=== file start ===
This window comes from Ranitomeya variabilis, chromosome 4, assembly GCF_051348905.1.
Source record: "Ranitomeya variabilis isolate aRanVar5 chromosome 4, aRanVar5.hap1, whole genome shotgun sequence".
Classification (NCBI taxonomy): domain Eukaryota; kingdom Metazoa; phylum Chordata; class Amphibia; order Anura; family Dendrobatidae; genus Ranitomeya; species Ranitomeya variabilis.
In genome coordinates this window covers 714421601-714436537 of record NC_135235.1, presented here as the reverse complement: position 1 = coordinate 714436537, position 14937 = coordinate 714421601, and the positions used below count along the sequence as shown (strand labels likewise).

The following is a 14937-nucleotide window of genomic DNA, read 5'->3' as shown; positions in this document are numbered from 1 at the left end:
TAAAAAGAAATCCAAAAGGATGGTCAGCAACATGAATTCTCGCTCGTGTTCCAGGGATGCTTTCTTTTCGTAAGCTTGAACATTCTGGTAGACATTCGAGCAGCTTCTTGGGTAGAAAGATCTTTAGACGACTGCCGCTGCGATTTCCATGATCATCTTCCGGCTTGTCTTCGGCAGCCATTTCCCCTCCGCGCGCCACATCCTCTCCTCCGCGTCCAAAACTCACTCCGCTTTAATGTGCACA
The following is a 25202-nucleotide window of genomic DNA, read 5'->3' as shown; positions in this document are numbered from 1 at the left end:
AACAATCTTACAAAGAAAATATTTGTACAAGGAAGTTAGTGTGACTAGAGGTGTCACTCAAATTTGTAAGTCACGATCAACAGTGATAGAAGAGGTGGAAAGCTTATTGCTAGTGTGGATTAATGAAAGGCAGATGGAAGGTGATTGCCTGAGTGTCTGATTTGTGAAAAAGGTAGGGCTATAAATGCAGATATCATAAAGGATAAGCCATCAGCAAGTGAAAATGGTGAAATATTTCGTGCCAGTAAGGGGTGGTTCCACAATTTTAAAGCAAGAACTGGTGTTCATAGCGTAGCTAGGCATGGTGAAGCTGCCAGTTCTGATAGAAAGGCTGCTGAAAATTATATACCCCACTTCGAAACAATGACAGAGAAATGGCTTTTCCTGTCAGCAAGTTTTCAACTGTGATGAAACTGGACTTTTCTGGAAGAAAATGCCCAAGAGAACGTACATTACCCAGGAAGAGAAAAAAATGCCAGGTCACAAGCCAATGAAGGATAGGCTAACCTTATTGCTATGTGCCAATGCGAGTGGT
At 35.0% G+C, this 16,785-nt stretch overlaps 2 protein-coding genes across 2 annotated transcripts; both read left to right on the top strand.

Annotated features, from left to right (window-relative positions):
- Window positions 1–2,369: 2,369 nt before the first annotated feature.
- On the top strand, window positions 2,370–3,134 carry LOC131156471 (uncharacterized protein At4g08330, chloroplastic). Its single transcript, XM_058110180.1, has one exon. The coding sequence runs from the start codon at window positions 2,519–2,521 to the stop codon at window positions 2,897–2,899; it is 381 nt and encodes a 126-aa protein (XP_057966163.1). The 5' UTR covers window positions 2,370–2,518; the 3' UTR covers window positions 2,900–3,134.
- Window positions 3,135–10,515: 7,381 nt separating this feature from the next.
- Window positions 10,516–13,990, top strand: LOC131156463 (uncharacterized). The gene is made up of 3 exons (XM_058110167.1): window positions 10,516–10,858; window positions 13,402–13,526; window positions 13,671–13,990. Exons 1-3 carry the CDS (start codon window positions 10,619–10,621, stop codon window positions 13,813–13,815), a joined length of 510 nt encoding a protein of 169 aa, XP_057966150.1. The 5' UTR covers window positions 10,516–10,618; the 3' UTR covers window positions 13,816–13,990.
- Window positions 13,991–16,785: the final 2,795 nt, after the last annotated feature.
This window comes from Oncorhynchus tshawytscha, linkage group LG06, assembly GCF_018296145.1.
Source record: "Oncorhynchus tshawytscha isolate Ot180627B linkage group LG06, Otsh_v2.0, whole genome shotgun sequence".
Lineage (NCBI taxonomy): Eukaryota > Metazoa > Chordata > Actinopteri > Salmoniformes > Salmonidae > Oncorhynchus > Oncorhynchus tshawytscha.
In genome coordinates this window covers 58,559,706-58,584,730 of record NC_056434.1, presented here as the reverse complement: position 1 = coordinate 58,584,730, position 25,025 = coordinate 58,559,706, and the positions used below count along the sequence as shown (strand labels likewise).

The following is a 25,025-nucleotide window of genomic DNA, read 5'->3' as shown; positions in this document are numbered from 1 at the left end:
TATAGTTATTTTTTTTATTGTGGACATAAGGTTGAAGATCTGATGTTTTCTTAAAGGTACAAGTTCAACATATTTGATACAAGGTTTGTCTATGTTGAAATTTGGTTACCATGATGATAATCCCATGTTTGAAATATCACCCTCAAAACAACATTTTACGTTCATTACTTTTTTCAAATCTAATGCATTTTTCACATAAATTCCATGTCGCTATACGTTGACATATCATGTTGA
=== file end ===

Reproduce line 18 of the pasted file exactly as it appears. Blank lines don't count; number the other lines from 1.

Lineage (NCBI taxonomy): Eukaryota > Metazoa > Chordata > Actinopteri > Salmoniformes > Salmonidae > Oncorhynchus > Oncorhynchus tshawytscha.